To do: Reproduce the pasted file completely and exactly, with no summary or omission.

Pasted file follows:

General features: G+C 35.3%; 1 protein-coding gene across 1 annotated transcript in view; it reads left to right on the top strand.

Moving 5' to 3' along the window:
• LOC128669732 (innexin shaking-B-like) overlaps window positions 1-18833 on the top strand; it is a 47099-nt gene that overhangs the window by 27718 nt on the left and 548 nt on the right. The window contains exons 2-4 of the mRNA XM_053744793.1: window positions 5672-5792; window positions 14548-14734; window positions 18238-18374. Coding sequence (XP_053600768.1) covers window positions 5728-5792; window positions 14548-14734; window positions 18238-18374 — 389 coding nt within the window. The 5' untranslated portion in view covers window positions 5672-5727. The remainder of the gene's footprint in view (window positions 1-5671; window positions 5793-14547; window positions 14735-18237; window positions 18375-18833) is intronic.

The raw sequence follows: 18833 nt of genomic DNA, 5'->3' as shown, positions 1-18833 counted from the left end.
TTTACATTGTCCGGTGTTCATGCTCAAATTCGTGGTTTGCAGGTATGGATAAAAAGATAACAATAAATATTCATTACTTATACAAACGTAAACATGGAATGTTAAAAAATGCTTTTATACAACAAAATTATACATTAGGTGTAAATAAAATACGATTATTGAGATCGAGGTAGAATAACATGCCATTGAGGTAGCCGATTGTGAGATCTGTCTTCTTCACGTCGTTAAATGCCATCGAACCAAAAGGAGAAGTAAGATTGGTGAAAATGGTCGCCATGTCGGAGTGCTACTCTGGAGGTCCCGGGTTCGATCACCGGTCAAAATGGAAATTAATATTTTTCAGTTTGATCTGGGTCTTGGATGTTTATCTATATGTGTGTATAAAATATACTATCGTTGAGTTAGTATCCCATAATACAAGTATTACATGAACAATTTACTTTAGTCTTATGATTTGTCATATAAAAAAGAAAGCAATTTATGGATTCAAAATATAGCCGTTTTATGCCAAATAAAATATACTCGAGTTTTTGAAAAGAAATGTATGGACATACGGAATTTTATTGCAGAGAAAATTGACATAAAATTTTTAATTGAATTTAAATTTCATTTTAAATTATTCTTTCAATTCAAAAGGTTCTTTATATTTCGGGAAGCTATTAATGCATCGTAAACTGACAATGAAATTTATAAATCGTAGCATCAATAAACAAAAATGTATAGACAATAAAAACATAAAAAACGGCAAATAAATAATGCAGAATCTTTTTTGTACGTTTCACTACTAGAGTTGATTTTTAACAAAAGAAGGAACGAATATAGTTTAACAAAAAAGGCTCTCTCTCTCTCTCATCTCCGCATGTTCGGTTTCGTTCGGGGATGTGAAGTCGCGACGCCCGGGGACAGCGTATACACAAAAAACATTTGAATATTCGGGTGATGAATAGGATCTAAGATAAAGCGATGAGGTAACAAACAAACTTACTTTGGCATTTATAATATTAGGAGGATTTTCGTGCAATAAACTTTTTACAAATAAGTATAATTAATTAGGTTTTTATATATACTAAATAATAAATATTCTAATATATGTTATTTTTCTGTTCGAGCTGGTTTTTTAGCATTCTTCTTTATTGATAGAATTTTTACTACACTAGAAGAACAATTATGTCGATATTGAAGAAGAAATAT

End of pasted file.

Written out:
General features: G+C 35.3%; 1 protein-coding gene across 1 annotated transcript in view; it reads left to right on the top strand.

Moving 5' to 3' along the window:
• LOC128669732 (innexin shaking-B-like) overlaps window positions 1-18833 on the top strand; it is a 47099-nt gene that overhangs the window by 27718 nt on the left and 548 nt on the right. The window contains exons 2-4 of the mRNA XM_053744793.1: window positions 5672-5792; window positions 14548-14734; window positions 18238-18374. Coding sequence (XP_053600768.1) covers window positions 5728-5792; window positions 14548-14734; window positions 18238-18374 — 389 coding nt within the window. The 5' untranslated portion in view covers window positions 5672-5727. The remainder of the gene's footprint in view (window positions 1-5671; window positions 5793-14547; window positions 14735-18237; window positions 18375-18833) is intronic.

The raw sequence follows: 18833 nt of genomic DNA, 5'->3' as shown, positions 1-18833 counted from the left end.
TTTACATTGTCCGGTGTTCATGCTCAAATTCGTGGTTTGCAGGTATGGATAAAAAGATAACAATAAATATTCATTACTTATACAAACGTAAACATGGAATGTTAAAAAATGCTTTTATACAACAAAATTATACATTAGGTGTAAATAAAATACGATTATTGAGATCGAGGTAGAATAACATGCCATTGAGGTAGCCGATTGTGAGATCTGTCTTCTTCACGTCGTTAAATGCCATCGAACCAAAAGGAGAAGTAAGATTGGTGAAAATGGTCGCCATGTCGGAGTGCTACTCTGGAGGTCCCGGGTTCGATCACCGGTCAAAATGGAAATTAATATTTTTCAGTTTGATCTGGGTCTTGGATGTTTATCTATATGTGTGTATAAAATATACTATCGTTGAGTTAGTATCCCATAATACAAGTATTACATGAACAATTTACTTTAGTCTTATGATTTGTCATATAAAAAAGAAAGCAATTTATGGATTCAAAATATAGCCGTTTTATGCCAAATAAAATATACTCGAGTTTTTGAAAAGAAATGTATGGACATACGGAATTTTATTGCAGAGAAAATTGACATAAAATTTTTAATTGAATTTAAATTTCATTTTAAATTATTCTTTCAATTCAAAAGGTTCTTTATATTTCGGGAAGCTATTAATGCATCGTAAACTGACAATGAAATTTATAAATCGTAGCATCAATAAACAAAAATGTATAGACAATAAAAACATAAAAAACGGCAAATAAATAATGCAGAATCTTTTTTGTACGTTTCACTACTAGAGTTGATTTTTAACAAAAGAAGGAACGAATATAGTTTAACAAAAAAGGCTCTCTCTCTCTCTCATCTCCGCATGTTCGGTTTCGTTCGGGGATGTGAAGTCGCGACGCCCGGGGACAGCGTATACACAAAAAACATTTGAATATTCGGGTGATGAATAGGATCTAAGATAAAGCGATGAGGTAACAAACAAACTTACTTTGGCATTTATAATATTAGGAGGATTTTCGTGCAATAAACTTTTTACAAATAAGTATAATTAATTAGGTTTTTATATATACTAAATAATAAATATTCTAATATATGTTATTTTTCTGTTCGAGCTGGTTTTTTAGCATTCTTCTTTATTGATAGAATTTTTACTACACTAGAAGAACAATTATGTCGATATTGAAGAAGAAATAT